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GCC 8.1 Released

We are proud to announce the next, major release of the
GNU Compiler Collection.

Are you tired of your existing compilers?
Want fresh new language features and better optimizations?
Make your day with the new GCC 8.1!

GCC 8.1 is a major release containing substantial new
functionality not available in GCC 7.x or previous GCC releases.

The C++ front-end now has experimental support for some parts of the
upcoming C++2a draft, with the -std=c++2a and -std=gnu++2a options, and the
libstdc++ library has some further C++17 and C++2a draft library features
implemented too.

This releases features significant improvements in the emitted diagnostics,
including improved locations, location ranges and fix-it hints (especially
in the C++ front-end), and various new warnings have been added.

Profile driven optimizations have been significantly improved, on x86
functions are now split into hot and cold regions by default.  The link time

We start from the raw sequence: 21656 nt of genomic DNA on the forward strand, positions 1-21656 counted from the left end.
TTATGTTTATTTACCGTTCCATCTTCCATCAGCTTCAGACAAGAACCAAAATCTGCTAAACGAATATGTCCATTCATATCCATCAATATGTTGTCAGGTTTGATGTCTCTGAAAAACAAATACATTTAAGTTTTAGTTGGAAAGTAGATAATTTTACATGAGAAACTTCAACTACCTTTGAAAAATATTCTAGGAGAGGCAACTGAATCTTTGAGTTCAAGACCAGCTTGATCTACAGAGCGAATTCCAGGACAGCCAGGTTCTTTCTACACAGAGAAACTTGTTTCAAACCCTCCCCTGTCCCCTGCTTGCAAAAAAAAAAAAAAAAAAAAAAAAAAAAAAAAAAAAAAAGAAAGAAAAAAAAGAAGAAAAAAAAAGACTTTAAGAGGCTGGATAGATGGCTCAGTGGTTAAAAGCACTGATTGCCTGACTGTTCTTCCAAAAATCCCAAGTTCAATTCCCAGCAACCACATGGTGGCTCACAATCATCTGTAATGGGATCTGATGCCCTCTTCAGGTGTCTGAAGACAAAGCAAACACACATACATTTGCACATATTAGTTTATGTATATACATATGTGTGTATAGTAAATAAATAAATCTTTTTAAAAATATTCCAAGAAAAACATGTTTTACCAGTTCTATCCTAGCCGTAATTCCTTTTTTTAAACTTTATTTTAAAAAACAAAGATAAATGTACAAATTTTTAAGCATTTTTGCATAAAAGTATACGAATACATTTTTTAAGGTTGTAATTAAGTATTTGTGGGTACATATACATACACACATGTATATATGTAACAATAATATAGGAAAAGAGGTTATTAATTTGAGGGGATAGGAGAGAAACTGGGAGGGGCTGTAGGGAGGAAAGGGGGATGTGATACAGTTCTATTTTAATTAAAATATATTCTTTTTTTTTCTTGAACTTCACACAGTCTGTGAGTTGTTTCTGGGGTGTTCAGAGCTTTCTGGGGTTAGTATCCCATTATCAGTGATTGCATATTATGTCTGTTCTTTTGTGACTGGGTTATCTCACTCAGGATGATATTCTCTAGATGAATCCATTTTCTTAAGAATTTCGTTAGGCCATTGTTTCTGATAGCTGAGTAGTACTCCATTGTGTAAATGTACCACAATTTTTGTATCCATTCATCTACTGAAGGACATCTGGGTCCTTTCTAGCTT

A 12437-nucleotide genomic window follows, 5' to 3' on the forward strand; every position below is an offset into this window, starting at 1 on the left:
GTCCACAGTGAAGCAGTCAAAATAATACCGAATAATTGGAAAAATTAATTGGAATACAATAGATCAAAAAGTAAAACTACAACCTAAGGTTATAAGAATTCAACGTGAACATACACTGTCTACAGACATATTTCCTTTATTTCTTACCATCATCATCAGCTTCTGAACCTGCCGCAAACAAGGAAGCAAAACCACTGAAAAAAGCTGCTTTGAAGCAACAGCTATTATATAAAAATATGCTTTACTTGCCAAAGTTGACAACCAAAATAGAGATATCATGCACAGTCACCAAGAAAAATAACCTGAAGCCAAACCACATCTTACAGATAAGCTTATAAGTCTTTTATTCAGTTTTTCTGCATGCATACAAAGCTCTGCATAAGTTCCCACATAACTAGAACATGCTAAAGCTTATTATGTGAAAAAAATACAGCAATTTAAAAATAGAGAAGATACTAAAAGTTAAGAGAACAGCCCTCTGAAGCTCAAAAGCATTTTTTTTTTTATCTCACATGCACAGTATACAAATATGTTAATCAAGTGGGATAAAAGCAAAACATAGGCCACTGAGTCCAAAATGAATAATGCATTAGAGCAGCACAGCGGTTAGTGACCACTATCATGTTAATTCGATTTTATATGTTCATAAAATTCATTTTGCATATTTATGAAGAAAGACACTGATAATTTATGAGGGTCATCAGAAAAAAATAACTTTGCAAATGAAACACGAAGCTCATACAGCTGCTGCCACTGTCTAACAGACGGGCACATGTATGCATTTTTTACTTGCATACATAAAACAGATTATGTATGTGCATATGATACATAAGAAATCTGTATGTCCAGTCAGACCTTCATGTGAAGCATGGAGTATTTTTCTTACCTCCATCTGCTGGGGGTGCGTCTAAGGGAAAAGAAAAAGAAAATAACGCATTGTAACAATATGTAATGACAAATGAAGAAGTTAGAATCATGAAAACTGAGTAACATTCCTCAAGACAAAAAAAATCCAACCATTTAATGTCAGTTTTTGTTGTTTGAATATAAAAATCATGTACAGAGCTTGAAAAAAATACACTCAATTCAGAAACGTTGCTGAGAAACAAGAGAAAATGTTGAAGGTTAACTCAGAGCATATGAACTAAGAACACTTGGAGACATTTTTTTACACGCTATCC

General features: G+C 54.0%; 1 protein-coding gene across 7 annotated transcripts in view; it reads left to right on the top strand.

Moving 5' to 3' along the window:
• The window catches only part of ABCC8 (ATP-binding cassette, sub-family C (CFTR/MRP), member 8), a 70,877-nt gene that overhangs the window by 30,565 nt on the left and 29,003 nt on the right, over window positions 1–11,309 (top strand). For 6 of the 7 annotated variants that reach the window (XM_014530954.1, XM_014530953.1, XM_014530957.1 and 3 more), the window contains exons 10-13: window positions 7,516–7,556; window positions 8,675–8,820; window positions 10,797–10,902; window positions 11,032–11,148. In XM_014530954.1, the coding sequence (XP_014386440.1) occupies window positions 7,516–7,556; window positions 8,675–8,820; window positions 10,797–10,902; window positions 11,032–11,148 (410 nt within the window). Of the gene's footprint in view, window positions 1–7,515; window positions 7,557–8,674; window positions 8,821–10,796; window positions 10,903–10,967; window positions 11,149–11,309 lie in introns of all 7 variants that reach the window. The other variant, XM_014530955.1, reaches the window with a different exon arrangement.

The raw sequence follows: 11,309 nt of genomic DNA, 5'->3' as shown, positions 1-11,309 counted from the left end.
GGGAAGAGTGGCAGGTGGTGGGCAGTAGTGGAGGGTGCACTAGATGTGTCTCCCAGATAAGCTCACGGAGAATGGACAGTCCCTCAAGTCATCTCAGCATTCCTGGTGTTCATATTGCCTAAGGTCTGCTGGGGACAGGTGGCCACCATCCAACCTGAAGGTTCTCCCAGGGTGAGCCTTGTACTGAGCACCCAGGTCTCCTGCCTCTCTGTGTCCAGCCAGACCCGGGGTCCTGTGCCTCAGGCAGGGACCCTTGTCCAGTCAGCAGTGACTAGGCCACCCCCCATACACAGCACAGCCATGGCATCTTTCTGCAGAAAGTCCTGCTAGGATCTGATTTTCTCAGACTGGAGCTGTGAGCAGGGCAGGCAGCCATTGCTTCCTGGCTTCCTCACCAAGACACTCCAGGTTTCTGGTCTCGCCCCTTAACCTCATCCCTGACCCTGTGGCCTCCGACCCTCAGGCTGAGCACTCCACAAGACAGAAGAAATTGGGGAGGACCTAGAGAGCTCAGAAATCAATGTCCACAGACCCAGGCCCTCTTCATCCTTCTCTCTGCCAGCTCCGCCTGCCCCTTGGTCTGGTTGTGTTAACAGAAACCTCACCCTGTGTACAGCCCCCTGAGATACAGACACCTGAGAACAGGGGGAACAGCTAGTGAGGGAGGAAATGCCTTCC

optimizations now have a new way of emitting the DWARF debug information,
which makes LTO optimized code more debuggable.  New loop optimizers have
added and existing improved and some, like -ftree-loop-distribution,
-floop-unroll-and-jam and -floop-interchange have been enabled by default at

The AArch64 target now supports the Scalable Vector Extension, which
features vectors with runtime determined number of elements.

Some code that compiled successfully with older GCC versions might require
source changes, see for


for more information about changes in GCC 8.1.

This release is available from the FTP servers listed here:

The release is in gcc/gcc-8.1.0/ subdirectory.

If you encounter difficulties using GCC 8.1, please do not contact me
directly.  Instead, please visit for information about
getting help.

Driving a leading free software project such as GNU Compiler Collection
would not be possible without support from its many contributors.
Not to only mention its developers but especially its regular testers
and users which contribute to its high quality.  The list of individuals
is too large to thank individually!

Please consider a donation to the GNU Toolchain Fund to support the
continued development of GCC!

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